ISSN (Print) - 0012-9976 | ISSN (Online) - 2349-8846

Ajay DandekarSubscribe to Ajay Dandekar

Lives in Debt

A study in two districts recording high numbers of farmer suicide—Yavatmal in Maharashtra and Sangrur in Punjab—explores the tipping point for this desperate act and finds that in addition to the shame of indebtedness, especially when borrowing from members of the family, several other factors contribute to farmer suicides. These include faulty cropping patterns, rising input costs, aspirational consumption, and the absence of non-farm sources of income.

Contested Spaces, Democratic Rights

The Maharashtra government's village forest rules seek to overturn the rights regime established in the letter of the law by the Scheduled Tribes and Other Traditional Forest Dwellers (Recognition of Forest Rights) Act and the Panchayats (Extension to the Scheduled Areas) Act 1996 in terms of both community rights, as well as the rights over minor forest produce. Moreover, the rules write away the future rights of the community over forests and their management and control over minor forest produce in perpetuity. These are also ultra vires of the rules regime agreed and enacted by an act of Parliament.

Democracy and Its Inconvenient Questions

The case of the local people's grievance against the mining of iron ore for the Bhilai steel plant from Rowghat in the reserved forest area of Chhattisgarh, a Fifth Schedule Area, is just one more example of the infringement of constitutional rights and guarantees. It also portends what is to come with the polity poised to take a decisive right-wing turn.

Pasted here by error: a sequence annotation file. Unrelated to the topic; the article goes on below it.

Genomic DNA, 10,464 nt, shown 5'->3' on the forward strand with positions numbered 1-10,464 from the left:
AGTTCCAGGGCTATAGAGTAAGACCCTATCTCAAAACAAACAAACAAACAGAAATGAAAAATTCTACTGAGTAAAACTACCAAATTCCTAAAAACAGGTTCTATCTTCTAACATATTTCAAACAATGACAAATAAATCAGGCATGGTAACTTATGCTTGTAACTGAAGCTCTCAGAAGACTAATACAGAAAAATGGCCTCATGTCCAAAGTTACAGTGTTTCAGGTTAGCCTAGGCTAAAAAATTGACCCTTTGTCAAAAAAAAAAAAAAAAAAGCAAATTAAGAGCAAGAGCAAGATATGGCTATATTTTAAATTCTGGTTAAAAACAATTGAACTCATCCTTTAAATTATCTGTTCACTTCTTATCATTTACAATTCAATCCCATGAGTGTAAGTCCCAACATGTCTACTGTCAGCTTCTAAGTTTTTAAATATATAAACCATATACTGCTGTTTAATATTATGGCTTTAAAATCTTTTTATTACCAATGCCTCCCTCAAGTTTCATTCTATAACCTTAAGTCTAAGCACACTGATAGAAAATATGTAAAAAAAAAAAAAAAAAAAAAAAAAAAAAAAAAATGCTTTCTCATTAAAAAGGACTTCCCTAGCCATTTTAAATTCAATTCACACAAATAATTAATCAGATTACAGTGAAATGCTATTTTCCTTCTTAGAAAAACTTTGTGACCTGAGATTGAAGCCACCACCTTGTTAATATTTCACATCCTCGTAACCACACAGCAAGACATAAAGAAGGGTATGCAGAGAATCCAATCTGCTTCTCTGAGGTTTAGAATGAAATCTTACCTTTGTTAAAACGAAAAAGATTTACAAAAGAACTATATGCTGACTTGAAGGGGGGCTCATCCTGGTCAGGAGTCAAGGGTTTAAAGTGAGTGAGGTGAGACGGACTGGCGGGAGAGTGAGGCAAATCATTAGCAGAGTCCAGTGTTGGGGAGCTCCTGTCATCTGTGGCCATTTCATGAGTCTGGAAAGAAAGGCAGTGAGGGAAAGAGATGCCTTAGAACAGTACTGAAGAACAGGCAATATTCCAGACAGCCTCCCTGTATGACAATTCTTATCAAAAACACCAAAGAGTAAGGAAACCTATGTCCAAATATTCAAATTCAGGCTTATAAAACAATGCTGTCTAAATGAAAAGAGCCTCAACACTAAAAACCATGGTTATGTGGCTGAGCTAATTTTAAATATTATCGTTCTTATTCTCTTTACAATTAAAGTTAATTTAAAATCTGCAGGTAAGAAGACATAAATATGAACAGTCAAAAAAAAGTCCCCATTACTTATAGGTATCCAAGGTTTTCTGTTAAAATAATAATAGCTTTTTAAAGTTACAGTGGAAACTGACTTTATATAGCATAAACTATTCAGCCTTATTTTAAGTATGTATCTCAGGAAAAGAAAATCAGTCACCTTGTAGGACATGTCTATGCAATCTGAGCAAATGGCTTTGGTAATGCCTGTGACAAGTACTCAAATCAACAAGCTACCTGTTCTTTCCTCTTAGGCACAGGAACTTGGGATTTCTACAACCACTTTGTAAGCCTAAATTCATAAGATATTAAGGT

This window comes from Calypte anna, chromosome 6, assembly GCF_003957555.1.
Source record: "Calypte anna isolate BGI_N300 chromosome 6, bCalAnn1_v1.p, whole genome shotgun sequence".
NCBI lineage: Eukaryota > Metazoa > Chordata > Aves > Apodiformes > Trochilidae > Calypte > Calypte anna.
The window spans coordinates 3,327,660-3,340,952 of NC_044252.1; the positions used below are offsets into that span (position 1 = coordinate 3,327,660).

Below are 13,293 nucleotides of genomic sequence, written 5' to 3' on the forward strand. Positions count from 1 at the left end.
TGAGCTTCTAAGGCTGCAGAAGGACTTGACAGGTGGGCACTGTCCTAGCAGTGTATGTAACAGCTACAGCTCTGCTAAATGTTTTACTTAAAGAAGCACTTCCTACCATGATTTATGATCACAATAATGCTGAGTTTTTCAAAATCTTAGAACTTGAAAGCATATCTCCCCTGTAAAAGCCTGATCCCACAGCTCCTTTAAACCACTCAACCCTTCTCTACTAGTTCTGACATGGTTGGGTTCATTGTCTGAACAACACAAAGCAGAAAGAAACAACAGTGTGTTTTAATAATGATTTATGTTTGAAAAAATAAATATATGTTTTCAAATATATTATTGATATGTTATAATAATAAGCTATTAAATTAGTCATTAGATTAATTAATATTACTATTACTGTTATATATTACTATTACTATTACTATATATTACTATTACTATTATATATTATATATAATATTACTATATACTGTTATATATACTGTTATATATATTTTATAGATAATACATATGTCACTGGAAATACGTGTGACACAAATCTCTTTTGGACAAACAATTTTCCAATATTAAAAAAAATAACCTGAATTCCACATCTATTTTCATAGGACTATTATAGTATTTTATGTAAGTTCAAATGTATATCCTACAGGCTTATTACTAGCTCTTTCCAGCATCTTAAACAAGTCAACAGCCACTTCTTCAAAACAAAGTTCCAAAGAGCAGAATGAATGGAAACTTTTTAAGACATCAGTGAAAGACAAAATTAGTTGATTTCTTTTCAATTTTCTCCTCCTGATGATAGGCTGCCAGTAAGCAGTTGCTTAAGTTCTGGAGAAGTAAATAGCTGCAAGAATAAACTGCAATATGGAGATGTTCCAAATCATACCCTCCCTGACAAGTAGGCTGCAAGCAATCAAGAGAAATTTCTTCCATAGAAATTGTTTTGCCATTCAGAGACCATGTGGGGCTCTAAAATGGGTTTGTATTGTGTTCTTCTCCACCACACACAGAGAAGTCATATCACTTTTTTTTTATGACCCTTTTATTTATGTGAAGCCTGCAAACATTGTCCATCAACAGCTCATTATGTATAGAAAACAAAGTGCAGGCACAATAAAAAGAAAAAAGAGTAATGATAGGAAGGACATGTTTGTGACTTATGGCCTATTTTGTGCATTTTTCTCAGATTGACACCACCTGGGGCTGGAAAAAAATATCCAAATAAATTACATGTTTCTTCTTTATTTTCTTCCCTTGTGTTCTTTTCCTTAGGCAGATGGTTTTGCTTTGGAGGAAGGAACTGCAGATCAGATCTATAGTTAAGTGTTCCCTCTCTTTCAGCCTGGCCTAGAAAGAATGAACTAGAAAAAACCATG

The Case of Maharashtra's Disappearing Water

Maharashtra is facing a severe drought while there are allegations of a massive scam in the execution of irrigation projects. The white paper on irrigation projects, brought out by the state government, glosses over a number of major concerns. Until there is a fundamental shift in state policy based on the willingness to look upon the right to water as being on par with the right to life, the state will continue to frequently face the spectre of drought.

The 97th Amendment

The 97th amendment to the Constitution inserts a critical point into Article 19(1)(c) by recognising the right of the people to form cooperative societies as a fundamental right. It envisages their insulation from political interference, and infusion of greater managerial skills and autonomy into their functioning. However, there is the possibility of the managerial element overriding the concerns of the members and lack of sufficient room for an effective state intervention when required.

Warli Social History

The overwhelming motif of this study that stretches across three periods of Warli history - the pre-British period; the colonial era and the post-independence era, is the depiction of the 'outsider as exploiter'. However, an increasing devolution of self-assertion in recent years has provided such hitherto marginalised groups a new opportunity to claim their rights and reaffirm their identities in a new context. But self-rule needs a history and a reconstruction of Warli history can only begin with a relook at their oral traditions.
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